I’ve been using Aperture since 2005 and since that time I’ve fine-tuned my library structure. My main three photographic activities are my newspaper, freelance, and personal work. Therefore, I created three Folders named exactly that. At the end of the year, I create a fourth folder named Contests. This is where I organize and prepare images for the three big contests I enter.

This how I start my Aperture library at the beginning of every year.

Tips:

  1. Have a “Standard Project” at your disposal. Read this post to understand what I’m talking about.
  2. Use all the containers Aperture provides as they are intended. I once read where a user advised starting one Project per year and using Albums for every shoot. This is a bad idea because you are abandoning the power of Folders. Use Folders to organize projects. Put Smart Folders and Album inside Projects as a general rule.
  3. Don’t be afraid to add to your initial library structure. Sometimes new avenues of business and photography present themselves and your library needs to adapt. Don’t be afraid to start an entirely new library. You can always merge them later.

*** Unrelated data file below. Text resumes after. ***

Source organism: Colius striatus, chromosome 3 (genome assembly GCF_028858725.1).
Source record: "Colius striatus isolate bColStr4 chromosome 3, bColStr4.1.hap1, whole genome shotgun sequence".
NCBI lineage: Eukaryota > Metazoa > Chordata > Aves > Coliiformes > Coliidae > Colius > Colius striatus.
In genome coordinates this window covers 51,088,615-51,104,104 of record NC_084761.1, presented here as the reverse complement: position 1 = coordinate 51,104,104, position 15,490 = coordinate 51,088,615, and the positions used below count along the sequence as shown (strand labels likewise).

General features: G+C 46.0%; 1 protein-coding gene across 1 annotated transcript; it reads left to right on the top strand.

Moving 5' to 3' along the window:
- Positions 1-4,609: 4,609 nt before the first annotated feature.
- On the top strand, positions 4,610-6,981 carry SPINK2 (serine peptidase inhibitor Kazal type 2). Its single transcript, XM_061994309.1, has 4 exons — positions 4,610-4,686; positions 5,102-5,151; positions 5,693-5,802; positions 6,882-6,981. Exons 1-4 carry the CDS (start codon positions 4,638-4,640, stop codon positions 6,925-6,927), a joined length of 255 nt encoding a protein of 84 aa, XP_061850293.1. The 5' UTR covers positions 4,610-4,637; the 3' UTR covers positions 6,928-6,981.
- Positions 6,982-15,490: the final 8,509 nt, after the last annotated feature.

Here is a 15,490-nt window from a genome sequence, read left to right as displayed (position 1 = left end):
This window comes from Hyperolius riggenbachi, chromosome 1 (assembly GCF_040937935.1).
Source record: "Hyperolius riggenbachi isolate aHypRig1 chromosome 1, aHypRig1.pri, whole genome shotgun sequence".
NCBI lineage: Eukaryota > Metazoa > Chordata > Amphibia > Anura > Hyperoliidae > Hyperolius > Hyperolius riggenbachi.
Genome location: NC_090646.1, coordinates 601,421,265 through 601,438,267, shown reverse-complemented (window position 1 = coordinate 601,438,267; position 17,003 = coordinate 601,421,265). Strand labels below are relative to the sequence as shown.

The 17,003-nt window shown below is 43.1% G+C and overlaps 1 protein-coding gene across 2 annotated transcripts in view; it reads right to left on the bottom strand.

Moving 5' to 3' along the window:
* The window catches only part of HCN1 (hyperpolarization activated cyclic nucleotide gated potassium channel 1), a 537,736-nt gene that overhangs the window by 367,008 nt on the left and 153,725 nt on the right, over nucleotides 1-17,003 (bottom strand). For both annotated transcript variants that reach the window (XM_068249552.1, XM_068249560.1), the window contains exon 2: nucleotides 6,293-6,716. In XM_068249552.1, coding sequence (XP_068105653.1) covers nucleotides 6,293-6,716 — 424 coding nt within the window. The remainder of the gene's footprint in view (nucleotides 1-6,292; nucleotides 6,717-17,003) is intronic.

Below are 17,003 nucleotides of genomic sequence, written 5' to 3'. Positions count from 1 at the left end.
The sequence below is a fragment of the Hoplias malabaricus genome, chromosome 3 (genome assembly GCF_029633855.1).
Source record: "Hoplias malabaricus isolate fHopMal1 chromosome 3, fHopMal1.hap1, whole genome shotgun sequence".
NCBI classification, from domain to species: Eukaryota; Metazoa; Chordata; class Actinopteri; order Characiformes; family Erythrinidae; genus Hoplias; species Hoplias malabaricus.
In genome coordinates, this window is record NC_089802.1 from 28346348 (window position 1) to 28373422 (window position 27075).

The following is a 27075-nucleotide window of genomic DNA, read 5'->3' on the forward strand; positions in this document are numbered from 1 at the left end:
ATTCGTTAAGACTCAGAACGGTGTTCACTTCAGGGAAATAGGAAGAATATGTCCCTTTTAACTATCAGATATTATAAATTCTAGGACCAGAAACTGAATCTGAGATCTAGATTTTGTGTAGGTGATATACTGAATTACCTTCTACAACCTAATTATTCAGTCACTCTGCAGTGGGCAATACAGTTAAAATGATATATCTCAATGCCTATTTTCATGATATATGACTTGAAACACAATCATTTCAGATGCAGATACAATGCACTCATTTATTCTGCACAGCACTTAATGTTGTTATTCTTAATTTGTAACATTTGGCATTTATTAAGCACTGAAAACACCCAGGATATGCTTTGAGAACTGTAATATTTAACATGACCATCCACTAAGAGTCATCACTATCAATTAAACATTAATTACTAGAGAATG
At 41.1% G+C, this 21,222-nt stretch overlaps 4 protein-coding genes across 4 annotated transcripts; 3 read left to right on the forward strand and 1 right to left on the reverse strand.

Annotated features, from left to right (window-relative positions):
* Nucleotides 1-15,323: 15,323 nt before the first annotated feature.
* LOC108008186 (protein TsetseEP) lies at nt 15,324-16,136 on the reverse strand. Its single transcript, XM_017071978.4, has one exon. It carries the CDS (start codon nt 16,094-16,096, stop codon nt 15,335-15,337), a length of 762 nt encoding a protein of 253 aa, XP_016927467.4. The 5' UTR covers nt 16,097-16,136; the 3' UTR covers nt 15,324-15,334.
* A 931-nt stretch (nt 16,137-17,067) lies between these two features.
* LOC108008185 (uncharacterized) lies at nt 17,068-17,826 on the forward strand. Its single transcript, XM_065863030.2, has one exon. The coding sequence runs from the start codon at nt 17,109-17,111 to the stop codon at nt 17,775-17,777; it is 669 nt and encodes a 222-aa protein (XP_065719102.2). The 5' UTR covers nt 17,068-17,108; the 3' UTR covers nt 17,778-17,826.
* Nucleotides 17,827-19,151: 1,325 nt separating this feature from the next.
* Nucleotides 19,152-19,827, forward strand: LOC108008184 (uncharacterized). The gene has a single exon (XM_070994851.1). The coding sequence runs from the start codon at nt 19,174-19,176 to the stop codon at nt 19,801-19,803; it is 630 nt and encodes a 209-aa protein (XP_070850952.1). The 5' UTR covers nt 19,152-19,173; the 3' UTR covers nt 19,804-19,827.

4. I know quite a few photographers that create a new library for every assignment. There’s nothing wrong with that except you’ll have to merge libraries and if you want to build a book or other project from multiple libraries. You can also export the images you need and create a new library for that project. My point is there’s more than one way to use Aperture. Do what works for you.
  5. Whatever you do, keep up with keywords and captions. You’ll be glad later when you need to find something.
App:
Apple Aperture
Platform:
macOS
Author:
Thomas Boyd

As a landscape and wildlife photographer I much prefer to organize by place, i.e. Big Sur. I could never understand the benefits of organizing by date if you shoot professionally.

Daniel Plumer Photography

Me too, anyway it’s posible to determine dates through the smart albums